A Girl Walks Home Alone at Night (Kino Lorber, Blu-ray, DVD, Netflix), written and directed by California-based and Iranian-born filmmaker Ana Lily Amirpour, is a genre film with a fresh approach and a distinctive cultural texture: a vampire movie from a female director who stirs American movie references into her stylized Iranian street drama.
The Girl (as she is identified in the credits), played by Sheila Vand (Argo), walks the streets (and at one point rides a skateboard) of the ominously-named Bad City in a chador, but underneath wears a striped blouse that could have been borrowed from Jean Seberg in Breathless and her basement room is adorned in pop music posters. Arash (Arash Marandi), the son of a heroin addict father in debt to a drug-dealing pimp, seems to model himself on James Dean, right down to the white T-shirt, black leather jacket and blue jeans. (The pimp, meanwhile, who fashions himself an East LA gangbanger.) Of course they cross paths and The Girl, who exercises a measure of morality in choosing her meals, allows him to woo her. Why not? They’ve both already robbed the same gangster (she took jewelry and his CDs, he grabbed the cash and the drugs).
Shot in high-contrast black-and-white widescreen almost entirely at night, A Girl Walks Home is like an Iranian film noir by way of a crime drama with supernatural edges. Amirpour uses the widescreen format to present a stripped-away landscape, devoid of bystanders (giving it a ghost town atmosphere) and prowled by predators, criminals, hookers, and other society drop-outs. It was produced in the United States, with night-shrouded California locations transformed into the suburbs and industrial outskirts of an Iranian town by the loaded name of Bad City and a cast speaking Farsi, and financed in a decidedly American manner: production funds were raised in an IndieGoGo campaign. And there are also two rather familiar Persian-American faces in supporting roles: Marshall Manesh (Ranjit in How I Met Your Mother) and Pej Vahdat (Arastoo Vaziri in Bones). The brief glimpse of nudity will likely keep it from screening in Iran but had a good festival run and a theatrical release.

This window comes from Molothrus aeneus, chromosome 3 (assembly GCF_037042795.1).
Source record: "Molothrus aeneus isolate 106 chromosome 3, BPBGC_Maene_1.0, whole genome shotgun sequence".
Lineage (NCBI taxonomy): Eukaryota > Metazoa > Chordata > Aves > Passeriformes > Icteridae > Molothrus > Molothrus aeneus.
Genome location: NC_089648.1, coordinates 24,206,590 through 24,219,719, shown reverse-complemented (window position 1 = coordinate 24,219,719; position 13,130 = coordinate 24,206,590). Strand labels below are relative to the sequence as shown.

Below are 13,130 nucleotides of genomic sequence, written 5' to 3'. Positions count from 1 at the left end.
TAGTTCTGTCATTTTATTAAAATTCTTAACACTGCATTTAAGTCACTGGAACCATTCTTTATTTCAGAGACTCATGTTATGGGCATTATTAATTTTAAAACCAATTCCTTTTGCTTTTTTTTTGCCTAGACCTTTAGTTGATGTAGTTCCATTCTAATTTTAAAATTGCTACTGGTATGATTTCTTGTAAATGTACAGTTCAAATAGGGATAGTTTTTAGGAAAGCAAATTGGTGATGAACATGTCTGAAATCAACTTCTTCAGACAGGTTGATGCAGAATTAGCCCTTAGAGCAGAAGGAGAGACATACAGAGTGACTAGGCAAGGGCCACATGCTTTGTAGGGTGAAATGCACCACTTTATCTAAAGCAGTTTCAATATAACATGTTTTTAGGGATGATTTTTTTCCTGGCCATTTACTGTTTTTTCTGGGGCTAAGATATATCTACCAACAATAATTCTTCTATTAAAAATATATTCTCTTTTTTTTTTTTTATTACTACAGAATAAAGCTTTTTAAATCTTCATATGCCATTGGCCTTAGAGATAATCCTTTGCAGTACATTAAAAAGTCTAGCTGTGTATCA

Blu-ray and DVD, in Farsi with English subtitles, with a substantial collection of featurettes, including an onstage Q&A with director Ana Lily Amirpour conducted by Roger Corman and an interview with Amirpour and actress Sheila Vand, plus deleted scenes and a booklet with a graphic novel version of the film.
It’s previously been available through Cable On Demand and VOD and it is now also available to stream on Netflix.